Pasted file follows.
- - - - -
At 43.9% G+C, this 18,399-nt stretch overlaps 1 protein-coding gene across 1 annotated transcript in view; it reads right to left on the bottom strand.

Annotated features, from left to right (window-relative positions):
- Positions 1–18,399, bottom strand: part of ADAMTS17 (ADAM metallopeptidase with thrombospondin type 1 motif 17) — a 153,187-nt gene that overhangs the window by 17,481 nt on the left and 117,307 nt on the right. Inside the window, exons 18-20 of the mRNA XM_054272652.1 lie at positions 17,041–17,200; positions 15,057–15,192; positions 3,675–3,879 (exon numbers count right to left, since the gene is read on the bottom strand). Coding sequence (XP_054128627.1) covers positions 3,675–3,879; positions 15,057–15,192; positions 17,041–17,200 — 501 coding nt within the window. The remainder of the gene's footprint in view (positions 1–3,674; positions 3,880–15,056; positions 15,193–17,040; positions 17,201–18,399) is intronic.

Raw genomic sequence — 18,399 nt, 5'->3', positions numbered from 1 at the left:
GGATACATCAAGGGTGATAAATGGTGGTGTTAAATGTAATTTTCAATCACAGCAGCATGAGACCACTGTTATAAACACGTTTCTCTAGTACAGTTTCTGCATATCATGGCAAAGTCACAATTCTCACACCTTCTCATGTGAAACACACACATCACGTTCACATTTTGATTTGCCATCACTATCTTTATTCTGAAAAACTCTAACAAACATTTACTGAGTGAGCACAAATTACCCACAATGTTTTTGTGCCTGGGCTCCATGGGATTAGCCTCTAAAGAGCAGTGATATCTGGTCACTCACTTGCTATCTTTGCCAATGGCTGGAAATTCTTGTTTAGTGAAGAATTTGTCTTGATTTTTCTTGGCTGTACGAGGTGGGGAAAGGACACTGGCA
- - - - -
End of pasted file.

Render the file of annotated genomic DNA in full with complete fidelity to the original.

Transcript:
At 43.9% G+C, this 18,399-nt stretch overlaps 1 protein-coding gene across 1 annotated transcript in view; it reads right to left on the bottom strand.

Annotated features, from left to right (window-relative positions):
- Positions 1–18,399, bottom strand: part of ADAMTS17 (ADAM metallopeptidase with thrombospondin type 1 motif 17) — a 153,187-nt gene that overhangs the window by 17,481 nt on the left and 117,307 nt on the right. Inside the window, exons 18-20 of the mRNA XM_054272652.1 lie at positions 17,041–17,200; positions 15,057–15,192; positions 3,675–3,879 (exon numbers count right to left, since the gene is read on the bottom strand). Coding sequence (XP_054128627.1) covers positions 3,675–3,879; positions 15,057–15,192; positions 17,041–17,200 — 501 coding nt within the window. The remainder of the gene's footprint in view (positions 1–3,674; positions 3,880–15,056; positions 15,193–17,040; positions 17,201–18,399) is intronic.

Raw genomic sequence — 18,399 nt, 5'->3', positions numbered from 1 at the left:
GGATACATCAAGGGTGATAAATGGTGGTGTTAAATGTAATTTTCAATCACAGCAGCATGAGACCACTGTTATAAACACGTTTCTCTAGTACAGTTTCTGCATATCATGGCAAAGTCACAATTCTCACACCTTCTCATGTGAAACACACACATCACGTTCACATTTTGATTTGCCATCACTATCTTTATTCTGAAAAACTCTAACAAACATTTACTGAGTGAGCACAAATTACCCACAATGTTTTTGTGCCTGGGCTCCATGGGATTAGCCTCTAAAGAGCAGTGATATCTGGTCACTCACTTGCTATCTTTGCCAATGGCTGGAAATTCTTGTTTAGTGAAGAATTTGTCTTGATTTTTCTTGGCTGTACGAGGTGGGGAAAGGACACTGGCA